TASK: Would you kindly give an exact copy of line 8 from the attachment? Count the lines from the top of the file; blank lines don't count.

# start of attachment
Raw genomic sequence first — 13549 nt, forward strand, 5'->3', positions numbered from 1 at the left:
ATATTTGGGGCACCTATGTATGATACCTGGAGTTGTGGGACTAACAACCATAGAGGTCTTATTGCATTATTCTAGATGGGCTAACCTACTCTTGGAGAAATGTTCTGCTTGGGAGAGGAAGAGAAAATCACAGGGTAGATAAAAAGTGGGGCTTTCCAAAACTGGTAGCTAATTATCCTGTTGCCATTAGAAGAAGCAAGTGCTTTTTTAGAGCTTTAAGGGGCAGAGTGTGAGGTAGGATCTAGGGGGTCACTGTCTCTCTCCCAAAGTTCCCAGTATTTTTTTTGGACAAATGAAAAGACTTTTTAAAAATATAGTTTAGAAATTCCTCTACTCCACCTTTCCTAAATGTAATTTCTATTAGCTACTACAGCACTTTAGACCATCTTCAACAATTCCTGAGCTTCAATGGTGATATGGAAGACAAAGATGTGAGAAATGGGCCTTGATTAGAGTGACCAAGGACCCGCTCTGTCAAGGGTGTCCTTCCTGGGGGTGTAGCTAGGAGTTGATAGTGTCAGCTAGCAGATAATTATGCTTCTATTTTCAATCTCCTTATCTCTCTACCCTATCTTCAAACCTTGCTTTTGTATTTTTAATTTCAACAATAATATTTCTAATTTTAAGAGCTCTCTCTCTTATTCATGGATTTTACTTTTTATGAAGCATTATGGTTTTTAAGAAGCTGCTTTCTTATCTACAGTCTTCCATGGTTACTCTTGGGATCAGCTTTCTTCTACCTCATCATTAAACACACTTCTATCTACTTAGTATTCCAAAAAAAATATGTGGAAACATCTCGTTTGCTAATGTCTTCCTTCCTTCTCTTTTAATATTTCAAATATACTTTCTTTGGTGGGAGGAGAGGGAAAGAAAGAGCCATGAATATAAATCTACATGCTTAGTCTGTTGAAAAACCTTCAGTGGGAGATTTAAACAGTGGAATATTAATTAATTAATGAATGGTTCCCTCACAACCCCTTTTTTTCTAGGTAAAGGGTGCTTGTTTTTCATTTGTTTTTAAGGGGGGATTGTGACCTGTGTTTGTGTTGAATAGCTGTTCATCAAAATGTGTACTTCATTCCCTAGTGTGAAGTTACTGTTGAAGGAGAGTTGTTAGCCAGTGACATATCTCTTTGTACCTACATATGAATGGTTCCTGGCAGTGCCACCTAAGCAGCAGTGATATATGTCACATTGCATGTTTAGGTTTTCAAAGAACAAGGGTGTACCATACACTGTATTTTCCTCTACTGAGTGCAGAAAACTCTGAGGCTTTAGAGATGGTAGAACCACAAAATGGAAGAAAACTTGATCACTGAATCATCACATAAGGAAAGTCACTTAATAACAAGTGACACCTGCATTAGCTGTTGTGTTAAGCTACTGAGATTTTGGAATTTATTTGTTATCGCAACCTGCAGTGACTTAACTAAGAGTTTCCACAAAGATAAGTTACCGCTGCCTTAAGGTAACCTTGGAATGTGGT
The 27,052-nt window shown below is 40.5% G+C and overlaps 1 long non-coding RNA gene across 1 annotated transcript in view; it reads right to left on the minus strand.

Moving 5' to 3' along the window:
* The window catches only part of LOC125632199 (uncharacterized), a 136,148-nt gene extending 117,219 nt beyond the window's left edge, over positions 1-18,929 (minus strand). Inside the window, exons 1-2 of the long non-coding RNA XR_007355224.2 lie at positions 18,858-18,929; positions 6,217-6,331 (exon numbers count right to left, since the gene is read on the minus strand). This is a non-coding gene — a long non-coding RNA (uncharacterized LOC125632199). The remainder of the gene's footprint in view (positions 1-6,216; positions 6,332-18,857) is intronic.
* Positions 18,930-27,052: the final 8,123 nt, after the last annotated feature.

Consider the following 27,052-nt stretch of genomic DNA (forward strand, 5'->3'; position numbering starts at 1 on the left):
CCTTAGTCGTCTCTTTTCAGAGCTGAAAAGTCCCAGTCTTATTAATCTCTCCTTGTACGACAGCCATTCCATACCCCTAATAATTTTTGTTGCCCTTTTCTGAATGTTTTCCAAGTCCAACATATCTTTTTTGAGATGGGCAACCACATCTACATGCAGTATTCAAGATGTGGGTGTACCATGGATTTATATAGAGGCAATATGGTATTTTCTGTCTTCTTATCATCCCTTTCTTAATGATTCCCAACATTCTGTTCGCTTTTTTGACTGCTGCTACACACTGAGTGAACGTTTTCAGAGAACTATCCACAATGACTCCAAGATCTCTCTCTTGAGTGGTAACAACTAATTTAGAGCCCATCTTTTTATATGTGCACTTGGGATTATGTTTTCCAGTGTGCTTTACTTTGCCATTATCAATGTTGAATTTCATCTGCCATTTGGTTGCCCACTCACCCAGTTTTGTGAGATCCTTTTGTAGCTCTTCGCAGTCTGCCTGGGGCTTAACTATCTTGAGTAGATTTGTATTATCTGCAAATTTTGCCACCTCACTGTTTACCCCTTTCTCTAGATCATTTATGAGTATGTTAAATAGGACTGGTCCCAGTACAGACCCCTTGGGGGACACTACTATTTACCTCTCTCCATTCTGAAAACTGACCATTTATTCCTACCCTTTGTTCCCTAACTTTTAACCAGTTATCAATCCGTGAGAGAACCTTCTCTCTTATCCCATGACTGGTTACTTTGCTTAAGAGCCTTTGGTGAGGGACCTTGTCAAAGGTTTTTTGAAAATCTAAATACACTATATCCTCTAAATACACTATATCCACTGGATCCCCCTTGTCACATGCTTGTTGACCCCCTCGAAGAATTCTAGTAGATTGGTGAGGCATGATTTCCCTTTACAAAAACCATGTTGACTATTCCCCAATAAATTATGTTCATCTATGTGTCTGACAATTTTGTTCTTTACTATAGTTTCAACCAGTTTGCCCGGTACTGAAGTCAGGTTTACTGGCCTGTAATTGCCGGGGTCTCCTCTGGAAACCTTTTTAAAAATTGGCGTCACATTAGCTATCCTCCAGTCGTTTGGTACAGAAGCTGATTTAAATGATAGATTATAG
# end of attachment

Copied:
CCTTAGTCGTCTCTTTTCAGAGCTGAAAAGTCCCAGTCTTATTAATCTCTCCTTGTACGACAGCCATTCCATACCCCTAATAATTTTTGTTGCCCTTTTCTGAATGTTTTCCAAGTCCAACATATCTTTTTTGAGATGGGCAACCACATCTACATGCAGTATTCAAGATGTGGGTGTACCATGGATTTATATAGAGGCAATATGGTATTTTCTGTCTTCTTATCATCCCTTTCTTAATGATTCCCAACATTCTGTTCGCTTTTTTGACTGCTGCTACACACTGAGTGAACGTTTTCAGAGAACTATCCACAATGACTCCAAGATCTCTCTCTTGAGTGGTAACAACTAATTTAGAGCCCATCTTTTTATATGTGCACTTGGGATTATGTTTTCCAGTGTGCTTTACTTTGCCATTATCAATGTTGAATTTCATCTGCCATTTGGTTGCCCACTCACCCAGTTTTGTGAGATCCTTTTGTAGCTCTTCGCAGTCTGCCTGGGGCTTAACTATCTTGAGTAGATTTGTATTATCTGCAAATTTTGCCACCTCACTGTTTACCCCTTTCTCTAGATCATTTATGAGTATGTTAAATAGGACTGGTCCCAGTACAGACCCCTTGGGGGACACTACTATTTACCTCTCTCCATTCTGAAAACTGACCATTTATTCCTACCCTTTGTTCCCTAACTTTTAACCAGTTATCAATCCGTGAGAGAACCTTCTCTCTTATCCCATGACTGGTTACTTTGCTTAAGAGCCTTTGGTGAGGGACCTTGTCAAAGGTTTTTTGAAAATCTAAATACACTATATCCTCTAAATACACTATATCCACTGGATCCCCCTTGTCACATGCTTGTTGACCCCCTCGAAGAATTCTAGTAGATTGGTGAGGCATGATTTCCCTTTACAAAAACCATGTTGACTATTCCCCAATAAATTATGTTCATCTATGTGTCTGACAATTTTGTTCTTTACTATAGTTTCAACCAGTTTGCCCGGTACTGAAGTCAGGTTTACTGGCCTGTAATTGCCGGGGTCTCCTCTGGAAACCTTTTTAAAAATTGGCGTCACATTAGCTATCCTCCAGTCGTTTGGTACAGAAGCTGATTTAAATGATAGATTATAG